The lights are on
Michael Thorton is not the most interesting secret agent of all time. Jason Bourne and Jack Bauer would run circles around him, and James Bond would simply make a snide remark his way while sipping a martini. Despite having a flawed protagonist, among other flaws, Alpha Protocol deserves a shot, mainly because it does have redeeming qualities.
The bad parts of Alpha Protocol are pretty obvious upon first booting up the game. The graphics are sadly sub-par, especially upon first loading the game, with missing textures and an odd fuzziness surrounding the player-character sometimes when he moves. The odd part is that the game uses Epic's Unreal Engine. It is hard for me to believe that this game is running on the same technology that gave gamers such visual masterpieces as Borderlands and Gears of War.
The moves available for Thorton are also a point of frustration. The game wants to play like Mass Effect, that much is obvious; the problem is, Obsidian forgot to give Thorton some essential moves that make Commander Shepard so mobile on the battlefield. For one thing, Thorton can not vault over cover. Thorton actually can not vault over much of anything, which severely hampers movement while in cover. Another movement problem for Thorton is that taking so much as one step while not crouched will alert any nearby guards; this sometimes even applies to guards that are behind doors in another room! Expect to spend a lot of time moving slowly if one wants to avoid detection.
Combat is very hit-or-miss as well. When the player gets involved in a firefight, the game relies on an RPG system of invisible dice rolls to determine whether a shot will hit, and for how much damage, so hardcore shooter fans may be disappointed to learn that their perfect headshots either dealt less than lethal damage or missed entirely. Watch out if an alarm sounds, as well, because the player's position will become a lethal hornet's nest of angry guards. When players do manage to pick out that perfect route through a room, however, and everything falls into place, the game really makes you feel like a superspy in the field, stealthily lining up critical hits and moving along with ease.
The minigames tied to hacking, lockpicking, and bypassing will surely anger those gamers who have grown tired of such concepts. For my part, such minigames exist in masterpieces like Mass Effect 2, so I think I can tolerate them here. Besides, with practice they lose some element of their frustration, and completing them often nets rewards such as XP and money.
Now, onto the good parts. Alpha Protocol constructs a pretty intriguing premise. As Agent Michael Thorton, the game begins by prompting the player to select from a number of backgrounds for their specific agent, determining the skills at which that agent will excel. The choices focus on combat, stealth, or tech, while also providing an option for a custom agent, as well as a "recruit' option that leaves players with a green agent and simply average skills (for an additional challenge). From there, Thorton is recruited into Alpha Protocol, the eponymous clandestine government agency the needs help tracking down stolen missiles from a Saudi Sheik. The plot of the game is actually a high point, providing political intrigue, double-crosses, good allies, and shady enemies. All the elements of a strong international espionage tale are in place here.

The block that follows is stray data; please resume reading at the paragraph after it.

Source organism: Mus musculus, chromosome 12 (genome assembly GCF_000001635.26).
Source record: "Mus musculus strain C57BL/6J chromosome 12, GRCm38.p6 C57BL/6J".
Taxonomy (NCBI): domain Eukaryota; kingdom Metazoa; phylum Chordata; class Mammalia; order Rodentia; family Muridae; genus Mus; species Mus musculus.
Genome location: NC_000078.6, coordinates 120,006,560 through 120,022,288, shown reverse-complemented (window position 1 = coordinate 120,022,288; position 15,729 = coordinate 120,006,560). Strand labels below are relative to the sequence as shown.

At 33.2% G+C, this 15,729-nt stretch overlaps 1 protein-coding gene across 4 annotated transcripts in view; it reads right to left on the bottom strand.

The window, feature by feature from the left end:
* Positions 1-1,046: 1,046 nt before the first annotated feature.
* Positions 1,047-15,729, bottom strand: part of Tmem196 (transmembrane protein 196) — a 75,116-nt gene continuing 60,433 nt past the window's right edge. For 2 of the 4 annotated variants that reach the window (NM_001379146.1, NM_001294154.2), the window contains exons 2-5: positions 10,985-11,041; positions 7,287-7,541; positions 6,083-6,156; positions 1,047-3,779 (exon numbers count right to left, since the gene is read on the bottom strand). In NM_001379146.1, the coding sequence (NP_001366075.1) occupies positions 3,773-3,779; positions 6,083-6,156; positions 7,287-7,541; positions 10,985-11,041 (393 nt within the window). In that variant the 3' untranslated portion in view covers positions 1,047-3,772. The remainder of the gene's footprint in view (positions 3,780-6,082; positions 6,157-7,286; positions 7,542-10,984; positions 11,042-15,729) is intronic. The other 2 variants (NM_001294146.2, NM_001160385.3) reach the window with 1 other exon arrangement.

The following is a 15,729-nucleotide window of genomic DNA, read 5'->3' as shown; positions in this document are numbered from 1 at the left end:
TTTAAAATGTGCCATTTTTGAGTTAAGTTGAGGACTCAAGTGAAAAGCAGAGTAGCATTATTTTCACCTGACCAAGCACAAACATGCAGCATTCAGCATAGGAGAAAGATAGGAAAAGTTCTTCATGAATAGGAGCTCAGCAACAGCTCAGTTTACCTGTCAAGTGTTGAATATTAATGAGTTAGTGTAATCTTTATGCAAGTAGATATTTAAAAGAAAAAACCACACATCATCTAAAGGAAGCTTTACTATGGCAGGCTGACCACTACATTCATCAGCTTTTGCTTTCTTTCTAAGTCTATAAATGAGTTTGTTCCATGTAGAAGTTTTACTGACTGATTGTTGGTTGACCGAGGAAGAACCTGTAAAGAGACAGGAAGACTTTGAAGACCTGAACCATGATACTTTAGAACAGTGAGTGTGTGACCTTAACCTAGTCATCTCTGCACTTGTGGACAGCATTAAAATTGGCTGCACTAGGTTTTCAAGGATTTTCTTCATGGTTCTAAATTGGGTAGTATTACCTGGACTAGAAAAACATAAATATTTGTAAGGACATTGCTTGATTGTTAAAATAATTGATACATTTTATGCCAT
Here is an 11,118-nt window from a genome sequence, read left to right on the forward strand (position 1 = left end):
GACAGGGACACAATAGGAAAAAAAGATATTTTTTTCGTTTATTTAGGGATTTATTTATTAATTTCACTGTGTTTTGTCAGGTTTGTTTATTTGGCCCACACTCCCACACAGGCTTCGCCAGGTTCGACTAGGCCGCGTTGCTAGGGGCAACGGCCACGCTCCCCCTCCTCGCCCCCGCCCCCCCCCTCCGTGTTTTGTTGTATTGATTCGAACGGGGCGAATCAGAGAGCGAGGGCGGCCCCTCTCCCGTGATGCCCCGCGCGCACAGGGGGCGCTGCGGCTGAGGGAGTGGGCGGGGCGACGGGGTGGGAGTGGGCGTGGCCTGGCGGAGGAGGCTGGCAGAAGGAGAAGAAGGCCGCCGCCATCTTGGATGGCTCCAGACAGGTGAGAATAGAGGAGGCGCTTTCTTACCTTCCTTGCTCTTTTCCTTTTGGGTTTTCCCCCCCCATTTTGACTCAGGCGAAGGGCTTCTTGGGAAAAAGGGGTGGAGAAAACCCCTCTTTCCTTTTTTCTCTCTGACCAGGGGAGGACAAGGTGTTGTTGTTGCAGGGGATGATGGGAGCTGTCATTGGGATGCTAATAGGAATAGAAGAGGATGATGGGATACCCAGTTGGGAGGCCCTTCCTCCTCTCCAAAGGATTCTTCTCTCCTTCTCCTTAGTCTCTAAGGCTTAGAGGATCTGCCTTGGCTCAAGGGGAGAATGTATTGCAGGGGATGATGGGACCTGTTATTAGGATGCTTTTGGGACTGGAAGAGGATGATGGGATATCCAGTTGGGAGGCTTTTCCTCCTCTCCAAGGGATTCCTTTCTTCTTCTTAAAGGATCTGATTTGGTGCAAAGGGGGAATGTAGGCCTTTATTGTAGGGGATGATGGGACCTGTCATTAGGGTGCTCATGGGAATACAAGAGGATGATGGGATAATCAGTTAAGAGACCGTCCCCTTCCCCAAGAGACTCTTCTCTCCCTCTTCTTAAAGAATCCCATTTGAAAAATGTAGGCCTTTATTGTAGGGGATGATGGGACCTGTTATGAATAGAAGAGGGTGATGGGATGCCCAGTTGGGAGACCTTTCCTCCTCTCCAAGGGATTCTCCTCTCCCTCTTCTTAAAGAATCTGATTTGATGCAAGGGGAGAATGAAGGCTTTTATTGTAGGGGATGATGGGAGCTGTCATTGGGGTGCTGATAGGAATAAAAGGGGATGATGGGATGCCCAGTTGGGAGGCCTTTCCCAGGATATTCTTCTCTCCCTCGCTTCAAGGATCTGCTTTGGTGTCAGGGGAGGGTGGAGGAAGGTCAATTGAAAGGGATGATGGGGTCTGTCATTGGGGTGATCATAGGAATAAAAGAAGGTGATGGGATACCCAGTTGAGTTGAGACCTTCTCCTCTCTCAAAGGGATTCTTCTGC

The missions are also pretty well set-up. There is a nice variety of environments for missions to take place in, while still managing to adhere to the theme of the country where they take place. Bonus mission objectives can also be purchased through the in-game shop, which net bonus that can ripple over into later missions. For example, taking out a VIP's elite guard in one early mission causes his security detail to be much lighter when you attempt to bring him in later on. This continuity also applies to nearly every action the player takes. Prior decisions, alignments, and mistakes are referenced down the road, and the player must deal with the consequences of their actions (and the order in which they took them). This fact creates a fluid, dynamic world not seen often enough in gaming.
The character progressions is detailed and easy to follow. The progression chart is based on Ability Points, ten of which are awarded at each level gained. Each ability set costs a certain amount of AP to unlock the next ability, some cost six points, some five, four, and three; the strategy comes in knowing when to spend and when to save. The weapon customization is also pretty deep, with each weapon having a slot for a barrel, scope, magazine, and accessory attachment that is represented cosmetically on the gun in the field. Like pimping out a blade in a fantasy RPG, this system is well-executed and sometimes awesomely ridiculous in terms of the end results.
Alpha Protocol is a game that must be approached with the knowledge of its B-level status. It has its flaws, but the game is not without merit. If one is able to overlook the rough edges and sub-par protagonist there is an exciting tale to be told with some pretty innovative features. Fans of Mass Effect will dig this as long as they keep that fact in mind, as will anyone who enjoys RPGs and 3rd-Person Shooters.
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